Others besides myself have noted that war, when it gets into I the leading articles, is apt to be waged with. remarkably old-fashioned weapons. Planes and tanks do make occasional appearances, but as soon as an heroic attitude has to be struck, the only armaments mentioned are the sword (‘We shall not sheathe the sword until’, etc., etc.), the spear, the shield, the buckler, the trident, the chariot and the clarion. All of these are hopelessly out of date (the chariot, for instance, has not been in effective I use since about A.D. 50), and even the purpose of some of them I has been forgotten. What is a buckler, for instance? One school of thought holds that it is a small round shield, but another school believes it to be a kind of belt. A clarion, I believe, is a trumpet, but most people imagine that a ‘clarion call’ merely | means a loud noise. One of the early Mass Observation reports, dealing with the coronation of George VI, pointed out that what are called ‘national occasions’ always seem to cause a lapse into archaic language. The ‘ship of state’, for instance, when it makes one of its official appearances, has a prow and a helm instead of having a bow and a wheel, like modern ships. So far as it is applied to war, the motive for using this kind of language is probably a desire for euphemism. ‘We will not sheathe the sword’ sounds a lot more gentlemanly than ‘We will keep on dropping block-busters’, though in effect it means the same.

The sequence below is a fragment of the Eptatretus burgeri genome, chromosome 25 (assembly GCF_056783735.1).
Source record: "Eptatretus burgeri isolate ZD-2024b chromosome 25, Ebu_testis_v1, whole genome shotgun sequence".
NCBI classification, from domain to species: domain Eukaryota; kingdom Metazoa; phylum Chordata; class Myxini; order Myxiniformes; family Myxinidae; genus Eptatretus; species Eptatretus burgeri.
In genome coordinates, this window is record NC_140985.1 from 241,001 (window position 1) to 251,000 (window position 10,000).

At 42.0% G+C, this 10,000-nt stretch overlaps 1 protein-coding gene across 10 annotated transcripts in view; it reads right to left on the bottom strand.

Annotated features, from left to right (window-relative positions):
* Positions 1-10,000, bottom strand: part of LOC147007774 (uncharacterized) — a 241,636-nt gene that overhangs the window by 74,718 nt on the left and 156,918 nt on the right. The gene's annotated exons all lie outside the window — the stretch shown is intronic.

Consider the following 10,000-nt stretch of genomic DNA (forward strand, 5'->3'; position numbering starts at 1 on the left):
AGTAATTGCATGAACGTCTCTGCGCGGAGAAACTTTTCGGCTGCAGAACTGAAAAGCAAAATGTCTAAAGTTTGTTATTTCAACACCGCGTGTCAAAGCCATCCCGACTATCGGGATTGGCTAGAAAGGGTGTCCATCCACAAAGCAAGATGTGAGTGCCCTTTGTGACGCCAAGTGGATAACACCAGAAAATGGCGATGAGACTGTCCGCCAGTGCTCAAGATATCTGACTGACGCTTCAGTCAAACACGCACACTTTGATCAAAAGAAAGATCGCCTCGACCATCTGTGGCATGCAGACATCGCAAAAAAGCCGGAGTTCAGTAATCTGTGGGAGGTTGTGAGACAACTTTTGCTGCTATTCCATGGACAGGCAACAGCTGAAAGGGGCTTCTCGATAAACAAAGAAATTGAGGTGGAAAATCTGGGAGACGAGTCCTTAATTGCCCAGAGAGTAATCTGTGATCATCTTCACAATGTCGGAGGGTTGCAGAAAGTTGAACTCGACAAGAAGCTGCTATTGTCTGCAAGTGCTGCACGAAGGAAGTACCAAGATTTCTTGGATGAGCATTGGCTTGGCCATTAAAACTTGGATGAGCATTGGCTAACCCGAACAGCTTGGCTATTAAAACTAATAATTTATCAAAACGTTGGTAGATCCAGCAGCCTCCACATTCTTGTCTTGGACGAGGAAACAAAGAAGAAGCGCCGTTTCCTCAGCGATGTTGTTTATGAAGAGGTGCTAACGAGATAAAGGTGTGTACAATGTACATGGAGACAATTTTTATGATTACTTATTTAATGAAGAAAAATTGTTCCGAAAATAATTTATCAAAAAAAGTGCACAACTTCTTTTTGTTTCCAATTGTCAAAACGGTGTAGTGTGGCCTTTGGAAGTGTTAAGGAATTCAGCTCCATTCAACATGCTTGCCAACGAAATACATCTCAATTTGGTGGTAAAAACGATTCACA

One argument for Basic English is that by existing side by side with Standard English it can act as a sort of corrective to the oratory of statesmen and publicists. High-sounding phrases, when translated into Basic, are often deflated in a surprising way. For example, I presented to a Basic expert the sentence, ‘He little knew the fate that lay in store for him’ — to be told that in Basic this would become ‘He was far from certain what was going to happen’. It sounds decidedly less impressive, but it means the same. In Basic, I am told, you cannot make a meaningless statement without its being apparent that it is meaningless — which is quite enough to explain why so many schoolmasters, editors, politicians and literary critics object to it